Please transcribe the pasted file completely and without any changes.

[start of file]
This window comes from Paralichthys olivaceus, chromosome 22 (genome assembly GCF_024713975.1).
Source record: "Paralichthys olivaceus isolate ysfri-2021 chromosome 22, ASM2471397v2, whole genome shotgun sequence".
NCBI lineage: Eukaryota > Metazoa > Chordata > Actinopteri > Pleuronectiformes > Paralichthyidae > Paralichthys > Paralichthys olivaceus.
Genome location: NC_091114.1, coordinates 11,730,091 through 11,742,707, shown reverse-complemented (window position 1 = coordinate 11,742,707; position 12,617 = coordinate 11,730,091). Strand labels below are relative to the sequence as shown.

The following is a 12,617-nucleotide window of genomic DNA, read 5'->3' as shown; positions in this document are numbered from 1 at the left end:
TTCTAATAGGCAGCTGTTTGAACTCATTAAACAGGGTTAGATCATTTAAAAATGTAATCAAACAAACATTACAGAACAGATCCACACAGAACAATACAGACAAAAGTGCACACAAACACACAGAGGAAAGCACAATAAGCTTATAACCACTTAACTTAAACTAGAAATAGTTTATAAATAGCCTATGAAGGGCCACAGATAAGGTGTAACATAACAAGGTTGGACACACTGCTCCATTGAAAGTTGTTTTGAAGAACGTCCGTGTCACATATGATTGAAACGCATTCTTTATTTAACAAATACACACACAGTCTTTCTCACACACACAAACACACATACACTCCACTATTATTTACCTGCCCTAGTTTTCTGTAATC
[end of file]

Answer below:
This window comes from Paralichthys olivaceus, chromosome 22 (genome assembly GCF_024713975.1).
Source record: "Paralichthys olivaceus isolate ysfri-2021 chromosome 22, ASM2471397v2, whole genome shotgun sequence".
NCBI lineage: Eukaryota > Metazoa > Chordata > Actinopteri > Pleuronectiformes > Paralichthyidae > Paralichthys > Paralichthys olivaceus.
Genome location: NC_091114.1, coordinates 11,730,091 through 11,742,707, shown reverse-complemented (window position 1 = coordinate 11,742,707; position 12,617 = coordinate 11,730,091). Strand labels below are relative to the sequence as shown.

The following is a 12,617-nucleotide window of genomic DNA, read 5'->3' as shown; positions in this document are numbered from 1 at the left end:
TTCTAATAGGCAGCTGTTTGAACTCATTAAACAGGGTTAGATCATTTAAAAATGTAATCAAACAAACATTACAGAACAGATCCACACAGAACAATACAGACAAAAGTGCACACAAACACACAGAGGAAAGCACAATAAGCTTATAACCACTTAACTTAAACTAGAAATAGTTTATAAATAGCCTATGAAGGGCCACAGATAAGGTGTAACATAACAAGGTTGGACACACTGCTCCATTGAAAGTTGTTTTGAAGAACGTCCGTGTCACATATGATTGAAACGCATTCTTTATTTAACAAATACACACACAGTCTTTCTCACACACACAAACACACATACACTCCACTATTATTTACCTGCCCTAGTTTTCTGTAATC